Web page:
Alternating current generators for automotive use that mount electrical components such as brush holders, bridge rectifiers and voltage regulators on an outer wall of a slip ring end frame are known. To protect these electrical components from external damage, a cover is provided that can be attached to the slip ring end frame by threaded fasteners that are threaded into the end frame or by threaded fasteners that are threaded into nuts.

It is an object of this invention to provide a cover for a dynamoelectric machine, such as an alternating current generator, that does not use or require threaded fasteners for attaching the cover to the end frame of the machine.

The cover of this invention is formed of plastic material such as a glass filled nylon and is a one-piece molded part. The cover has a plurality of circumferentially spaced and axially extending latch arms. The end portion of each latch arm has two intersecting surfaces. One of these surfaces is generally parallel to the longitudinal axis of the cover and the other surface is inclined or slanted so that it is at an angle to the surface that is parallel to the longitudinal axis of the cover.

The cover is self-attached to the slip ring end frame of an alternating current generator by means of the latch arms. The end frame has a plurality of circumferentially spaced openings that are spaced so as to receive the latch arms of the cover when the cover is attached to the end frame. Each of these openings has an edge that is defined by two intersecting surfaces. One of these surfaces is parallel to the longitudinal axis of the end frame and the other surface is inclined or slanted so that it is at an angle to the longitudinal axis of the end frame.

To assemble the cover to the end frame, the latch arms are pushed into the openings in the end frame and as this occurs the latch arms are forced or sprung radially outwardly. When the latch arms have been fully pushed into the openings, they spring back radially inwardly due to their resilient characteristic. When the latch arms spring back radially inwardly, the slanted surfaces on the latch arms are forced into tight engagement with the slanted surfaces on the end frame. Because of this, an axial force is developed that tends to force end surfaces of the cover into tight engagement with surfaces on the end frame. Further, when the latch arms spring back radially inwardly, the surfaces on the latch arms that are parallel to the longitudinal axis of the cover are forced into tight engagement with the surfaces on the end frame that are parallel to the longitudinal axis of the end frame. Because of this, the cover is radially clamped to the end frame and is prevented from moving radially with respect to the end frame. The net result of what has been described is that during use, the cover remains tightly secured to the end frame and cover rattling does not occur.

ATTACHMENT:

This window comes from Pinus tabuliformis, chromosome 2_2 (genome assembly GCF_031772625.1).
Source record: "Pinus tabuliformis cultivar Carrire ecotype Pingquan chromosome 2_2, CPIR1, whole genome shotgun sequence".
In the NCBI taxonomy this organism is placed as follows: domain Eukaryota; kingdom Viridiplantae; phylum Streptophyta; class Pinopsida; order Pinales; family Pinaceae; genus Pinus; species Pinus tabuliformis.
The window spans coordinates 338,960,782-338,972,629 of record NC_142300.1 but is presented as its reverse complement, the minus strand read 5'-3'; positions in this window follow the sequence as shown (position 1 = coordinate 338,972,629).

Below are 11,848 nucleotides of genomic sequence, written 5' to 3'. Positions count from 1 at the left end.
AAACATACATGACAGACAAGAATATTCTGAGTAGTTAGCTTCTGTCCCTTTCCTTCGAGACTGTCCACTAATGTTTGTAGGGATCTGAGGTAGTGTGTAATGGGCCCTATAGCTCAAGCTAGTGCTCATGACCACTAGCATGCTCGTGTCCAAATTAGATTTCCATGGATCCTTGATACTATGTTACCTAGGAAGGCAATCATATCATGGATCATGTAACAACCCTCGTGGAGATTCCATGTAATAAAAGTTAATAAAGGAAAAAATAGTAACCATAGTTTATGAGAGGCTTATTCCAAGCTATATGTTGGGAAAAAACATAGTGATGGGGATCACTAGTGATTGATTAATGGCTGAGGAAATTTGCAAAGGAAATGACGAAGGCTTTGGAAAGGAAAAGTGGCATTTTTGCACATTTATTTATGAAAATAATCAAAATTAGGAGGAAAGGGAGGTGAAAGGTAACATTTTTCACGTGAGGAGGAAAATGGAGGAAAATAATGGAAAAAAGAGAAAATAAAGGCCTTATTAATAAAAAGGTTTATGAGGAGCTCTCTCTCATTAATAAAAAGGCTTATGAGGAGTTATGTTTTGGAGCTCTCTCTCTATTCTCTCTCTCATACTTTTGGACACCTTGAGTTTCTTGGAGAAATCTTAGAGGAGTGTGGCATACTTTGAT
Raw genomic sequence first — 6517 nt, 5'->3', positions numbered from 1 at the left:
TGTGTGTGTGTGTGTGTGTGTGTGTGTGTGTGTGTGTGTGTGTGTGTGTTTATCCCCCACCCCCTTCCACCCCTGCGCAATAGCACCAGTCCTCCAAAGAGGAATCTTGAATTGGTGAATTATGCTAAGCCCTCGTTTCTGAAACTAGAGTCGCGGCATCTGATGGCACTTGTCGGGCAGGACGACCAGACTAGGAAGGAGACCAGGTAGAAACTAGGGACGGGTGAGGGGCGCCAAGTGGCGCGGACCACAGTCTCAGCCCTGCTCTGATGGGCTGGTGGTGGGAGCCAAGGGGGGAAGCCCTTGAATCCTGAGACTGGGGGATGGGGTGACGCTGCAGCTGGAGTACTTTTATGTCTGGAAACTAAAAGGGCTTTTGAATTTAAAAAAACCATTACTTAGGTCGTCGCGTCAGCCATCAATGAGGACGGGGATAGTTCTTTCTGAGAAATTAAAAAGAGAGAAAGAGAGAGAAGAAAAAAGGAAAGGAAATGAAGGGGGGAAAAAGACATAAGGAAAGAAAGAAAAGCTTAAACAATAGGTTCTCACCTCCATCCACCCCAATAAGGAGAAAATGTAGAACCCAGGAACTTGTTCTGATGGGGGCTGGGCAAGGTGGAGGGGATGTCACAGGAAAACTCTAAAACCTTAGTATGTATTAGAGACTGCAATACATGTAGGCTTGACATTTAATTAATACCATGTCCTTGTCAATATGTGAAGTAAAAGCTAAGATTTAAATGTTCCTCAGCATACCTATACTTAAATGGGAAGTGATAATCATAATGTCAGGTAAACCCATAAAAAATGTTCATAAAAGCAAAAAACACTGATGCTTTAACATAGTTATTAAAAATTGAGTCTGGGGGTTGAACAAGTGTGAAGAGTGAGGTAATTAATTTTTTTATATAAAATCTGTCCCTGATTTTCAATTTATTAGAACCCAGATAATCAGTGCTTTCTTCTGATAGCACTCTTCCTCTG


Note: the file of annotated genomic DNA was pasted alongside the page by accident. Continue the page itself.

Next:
In The Drawings:

FIG. 1 is a sectional view of one end of an alternating current generator illustrating a cover made in accordance with this invention attached to a slip ring end frame of the generator.

FIG. 2 is a view looking in the direction of arrows 2--2 shown in FIG. 1.

FIG. 3 is an enlarged view of the circled portion of FIG. 1 identified as 3.

FIG. 4 is a view of a portion of the cover and end frame looking in the direction of arrows 4--4 shown in FIG. 1.

FIG. 5 is an end view of a modified cover made in accordance with this invention.

DETAILED DESCRIPTION OF THE INVENTION

Referring now to the drawings, and more particularly to FIG. 1, a cover is shown attached to one end of a dynamoelectric machine. The dynamoelectric machine is an alternating current generator for automotive use.

The alternating current generator has a stator assembly that is shown diagrammatically in FIG. 1 and designated as 10. This stator assembly, as is well known to those skilled in the art, comprises a slotted stator core. This core supports a three-phase stator winding. The stator assembly is supported by a slip ring end frame 12 and a drive end frame which is not illustrated. The end frame 12 is formed of a metallic material such as die cast aluminum.

The generator has a rotor that is shown partly diagrammatically in FIG. 1 and designated as 14. The rotor 14 has a rotor shaft 15 that carries pole members having interleaved pole teeth, a rotor core and a field coil disposed about the rotor core. The just described parts are not shown in detail but are shown diagrammatically and designated as 16.